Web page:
dc.abstract.enpl
The term albanophobia started to appear in the media at the end of the 20th century supplanting previously used expressions, which typically referred to "anti-Albanian prejudices" or to politicallyrooted biases against Greater Albania. The most typical albanophobic prejudices include the depiction of an average Albanian as a degenerate criminal. This misrepresentation can be associated with stereotyping, which dates back to the times of the Ottoman Empire. The newly coined term was meant not only to emphasise the complex nature of the issue, but also to clarify real and imaginary dangers associated with the wave of Albanian migrants pouring into Europe. Its role was to confront media-publicised information about Albanians. The countries which were most affected by the wave of Albanian mass migration were Greece and Italy, as they were most easily accessible for the migrants, who either illegally crossed the southern border of their country or attempted to reach Western countries by sea. Italian media portrayedAlbanians in a very stereotypical way usually referring to three defining concepts typically associated with Albania - backwardness, exoticism and isolation. Migrants’ desperate attempts at finding a job were increasingly interpreted as signs of amorality and unscrupulousness. Greek media were even more anti-Albanian blaming the migrants for the rise in crime rate and accusing them of attempting to "albanise" the northern part of the country. The anti-Albanian feeling started to diminish in 1997, when Albania suffered the Pyramid Crisis and its aftermath, which is commonly referred to as "the bloody spring of 1997". These tragic events made people look at Albanians in a different light - the stereotypical view of an Albanian migrant started to change as more and more people attempted to understand the reasons for the Albanian crisis. Albanophobia is more complex and multifaceted an issue in the countries where Albanian migration is considered a demographic threat. In the case of Greece the factor that generates phobias is a consistent decline in the indigenous Greek population and a steady increase in the total fertility rate within migrant families. The sense of imminent demographic threat is particularly discernible in Macedonia, where Albanians constitute the largest ethnic minority. Macedonians consider Albanian minority a threat to their national identity and treat its members as foreign. In their attempts at discrediting Albanian population Macedonians venture as far as to look for pseudoscientific justifications for the supposedly inherent foreigness and strangeness of Albanian civilization. They even try to question the existence of Albanian identity itself. Albanophobia started to be analysed as a social phenomenon as part of a study concerning the consequences of Balkan migrations and the adaptation processes of immigrants in new environments. Albanophobia is one of the most important and effective means of forcing immigrants to deny their true identity. The fear of disclosing their Albanian identity triggers a number of adaptive behaviour patterns, which include changing one’s first name and surname (or, at least, using their latinised or hellenised versions), socialising with indigenous population and imitating their manner.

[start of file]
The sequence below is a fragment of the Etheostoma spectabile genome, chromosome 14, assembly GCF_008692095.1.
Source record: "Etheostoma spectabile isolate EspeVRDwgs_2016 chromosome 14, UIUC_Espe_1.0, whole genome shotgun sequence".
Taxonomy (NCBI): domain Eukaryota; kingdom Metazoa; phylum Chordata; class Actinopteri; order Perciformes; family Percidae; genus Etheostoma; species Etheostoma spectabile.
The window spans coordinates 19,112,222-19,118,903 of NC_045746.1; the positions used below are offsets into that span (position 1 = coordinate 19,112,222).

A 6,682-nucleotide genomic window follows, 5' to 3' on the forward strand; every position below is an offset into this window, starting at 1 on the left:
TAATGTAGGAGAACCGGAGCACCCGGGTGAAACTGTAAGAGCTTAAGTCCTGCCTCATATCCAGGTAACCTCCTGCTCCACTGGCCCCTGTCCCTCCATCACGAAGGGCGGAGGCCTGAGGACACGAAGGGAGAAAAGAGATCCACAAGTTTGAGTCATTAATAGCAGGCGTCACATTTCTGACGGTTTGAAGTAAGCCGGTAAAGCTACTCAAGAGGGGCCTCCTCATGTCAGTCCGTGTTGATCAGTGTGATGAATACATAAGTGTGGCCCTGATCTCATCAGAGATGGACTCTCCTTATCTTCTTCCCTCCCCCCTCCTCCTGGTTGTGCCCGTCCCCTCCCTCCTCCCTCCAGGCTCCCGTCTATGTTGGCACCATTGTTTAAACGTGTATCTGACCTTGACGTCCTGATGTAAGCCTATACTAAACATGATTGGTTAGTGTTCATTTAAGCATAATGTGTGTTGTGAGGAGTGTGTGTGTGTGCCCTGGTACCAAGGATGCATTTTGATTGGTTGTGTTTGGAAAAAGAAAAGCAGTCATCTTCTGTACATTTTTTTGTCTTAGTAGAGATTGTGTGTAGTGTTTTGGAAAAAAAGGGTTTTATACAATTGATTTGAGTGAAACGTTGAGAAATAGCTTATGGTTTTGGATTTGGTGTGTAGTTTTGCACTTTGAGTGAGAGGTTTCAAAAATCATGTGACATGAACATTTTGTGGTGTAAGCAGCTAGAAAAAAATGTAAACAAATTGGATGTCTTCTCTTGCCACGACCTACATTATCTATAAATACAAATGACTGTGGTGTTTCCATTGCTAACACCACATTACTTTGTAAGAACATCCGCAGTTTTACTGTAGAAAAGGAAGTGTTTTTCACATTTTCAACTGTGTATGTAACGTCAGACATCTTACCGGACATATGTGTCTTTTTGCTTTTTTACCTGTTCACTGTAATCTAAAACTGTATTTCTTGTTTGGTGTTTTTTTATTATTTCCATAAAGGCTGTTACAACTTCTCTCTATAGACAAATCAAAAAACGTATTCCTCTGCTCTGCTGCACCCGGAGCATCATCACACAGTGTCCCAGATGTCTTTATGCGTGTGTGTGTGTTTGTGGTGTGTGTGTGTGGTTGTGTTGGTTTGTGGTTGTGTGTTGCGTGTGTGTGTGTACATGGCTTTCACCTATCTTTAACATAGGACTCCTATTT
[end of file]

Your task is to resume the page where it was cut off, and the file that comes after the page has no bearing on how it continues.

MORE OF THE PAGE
dc.affiliationpl
Wydział Historyczny
dc.conference
Mare inclitum : oddziaływanie cywilizacji śródziemnomorskiej
dc.conference.city
Kraków
dc.conference.country
Polska
dc.conference.datefinish
2008-11-29
dc.conference.datestart
2008-11-28
dc.contributor.authorpl
Czekalski, Tadeusz - 127649
dc.contributor.editorpl
Quirini-Popławska, Danuta
dc.date.accessioned
2019-07-26T07:02:42Z
dc.date.available
2019-07-26T07:02:42Z
dc.date.issuedpl
2009
dc.date.openaccess
120
dc.description.accesstime
po opublikowaniu
dc.description.additionalpl
Strona wydawcy: https://www.wuj.pl
dc.description.conftypepl
international
dc.description.physicalpl
385-392
dc.description.series
Portolana. Studia Mediterranea
dc.description.seriesnumber
vol. 4
dc.description.version
ostateczna wersja wydawcy
dc.identifier.isbnpl
978-83-233-2833-9
dc.identifier.projectpl
ROD UJ / OP
dc.identifier.seriesissn
1733-1293
dc.identifier.uri
https://ruj.uj.edu.pl/xmlui/handle/item/79824
dc.languagepl
pol
dc.language.containerpl
pol
dc.pubinfopl
Kraków : Wydawnictwo Uniwersytetu Jagiellońskiego
dc.rights*
Dozwolony użytek utworów chronionych
dc.rights.licence
OTHER
dc.rights.uri*
http://ruj.uj.edu.pl/4dspace/License/copyright/licencja_copyright.pdf
dc.share.type
otwarte repozytorium
dc.subtypepl
ConferenceProceedings
dc.titlepl
"Szpony Czarnego Orła" : europejska albanofobia - przesłanki i ewolucja zjawiska
dc.title.alternativepl
Black Eagle Claws : european albanophobia - reasons and evolution of the phenomenon
dc.title.containerpl
Mare inclitum : oddziaływanie cywilizacji śródziemnomorskiej
dc.typepl
BookSection
dspace.entity.type
Publication
Affiliations